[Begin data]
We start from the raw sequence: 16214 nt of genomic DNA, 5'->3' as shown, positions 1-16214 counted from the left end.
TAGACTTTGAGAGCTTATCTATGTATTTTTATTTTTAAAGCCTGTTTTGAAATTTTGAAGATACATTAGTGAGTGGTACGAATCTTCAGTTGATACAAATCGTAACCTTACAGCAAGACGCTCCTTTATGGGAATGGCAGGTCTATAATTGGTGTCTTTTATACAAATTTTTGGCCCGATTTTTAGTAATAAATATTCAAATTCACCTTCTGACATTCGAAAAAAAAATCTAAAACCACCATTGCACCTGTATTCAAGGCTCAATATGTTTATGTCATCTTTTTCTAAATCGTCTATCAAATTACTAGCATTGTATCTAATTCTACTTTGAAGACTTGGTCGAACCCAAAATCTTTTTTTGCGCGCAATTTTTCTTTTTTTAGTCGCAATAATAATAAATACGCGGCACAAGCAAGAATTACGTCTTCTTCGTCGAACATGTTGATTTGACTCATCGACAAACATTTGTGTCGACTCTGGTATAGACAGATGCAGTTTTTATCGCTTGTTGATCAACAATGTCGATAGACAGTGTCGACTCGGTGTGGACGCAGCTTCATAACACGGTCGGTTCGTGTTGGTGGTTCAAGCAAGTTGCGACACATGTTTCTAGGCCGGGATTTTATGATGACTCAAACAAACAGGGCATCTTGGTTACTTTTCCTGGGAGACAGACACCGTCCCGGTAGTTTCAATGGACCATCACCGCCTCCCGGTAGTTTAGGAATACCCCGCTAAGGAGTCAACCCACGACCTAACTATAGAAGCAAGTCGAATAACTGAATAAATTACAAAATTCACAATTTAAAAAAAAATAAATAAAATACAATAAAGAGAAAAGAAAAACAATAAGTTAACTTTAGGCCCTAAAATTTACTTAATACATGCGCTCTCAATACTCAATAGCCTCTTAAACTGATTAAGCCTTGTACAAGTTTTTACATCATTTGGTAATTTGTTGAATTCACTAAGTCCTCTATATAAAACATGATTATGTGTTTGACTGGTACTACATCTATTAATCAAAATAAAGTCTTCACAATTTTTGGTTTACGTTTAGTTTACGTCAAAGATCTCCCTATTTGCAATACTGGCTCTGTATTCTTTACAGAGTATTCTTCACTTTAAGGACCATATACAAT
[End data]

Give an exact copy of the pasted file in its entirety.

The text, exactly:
We start from the raw sequence: 16214 nt of genomic DNA, 5'->3' as shown, positions 1-16214 counted from the left end.
TAGACTTTGAGAGCTTATCTATGTATTTTTATTTTTAAAGCCTGTTTTGAAATTTTGAAGATACATTAGTGAGTGGTACGAATCTTCAGTTGATACAAATCGTAACCTTACAGCAAGACGCTCCTTTATGGGAATGGCAGGTCTATAATTGGTGTCTTTTATACAAATTTTTGGCCCGATTTTTAGTAATAAATATTCAAATTCACCTTCTGACATTCGAAAAAAAAATCTAAAACCACCATTGCACCTGTATTCAAGGCTCAATATGTTTATGTCATCTTTTTCTAAATCGTCTATCAAATTACTAGCATTGTATCTAATTCTACTTTGAAGACTTGGTCGAACCCAAAATCTTTTTTTGCGCGCAATTTTTCTTTTTTTAGTCGCAATAATAATAAATACGCGGCACAAGCAAGAATTACGTCTTCTTCGTCGAACATGTTGATTTGACTCATCGACAAACATTTGTGTCGACTCTGGTATAGACAGATGCAGTTTTTATCGCTTGTTGATCAACAATGTCGATAGACAGTGTCGACTCGGTGTGGACGCAGCTTCATAACACGGTCGGTTCGTGTTGGTGGTTCAAGCAAGTTGCGACACATGTTTCTAGGCCGGGATTTTATGATGACTCAAACAAACAGGGCATCTTGGTTACTTTTCCTGGGAGACAGACACCGTCCCGGTAGTTTCAATGGACCATCACCGCCTCCCGGTAGTTTAGGAATACCCCGCTAAGGAGTCAACCCACGACCTAACTATAGAAGCAAGTCGAATAACTGAATAAATTACAAAATTCACAATTTAAAAAAAAATAAATAAAATACAATAAAGAGAAAAGAAAAACAATAAGTTAACTTTAGGCCCTAAAATTTACTTAATACATGCGCTCTCAATACTCAATAGCCTCTTAAACTGATTAAGCCTTGTACAAGTTTTTACATCATTTGGTAATTTGTTGAATTCACTAAGTCCTCTATATAAAACATGATTATGTGTTTGACTGGTACTACATCTATTAATCAAAATAAAGTCTTCACAATTTTTGGTTTACGTTTAGTTTACGTCAAAGATCTCCCTATTTGCAATACTGGCTCTGTATTCTTTACAGAGTATTCTTCACTTTAAGGACCATATACAAT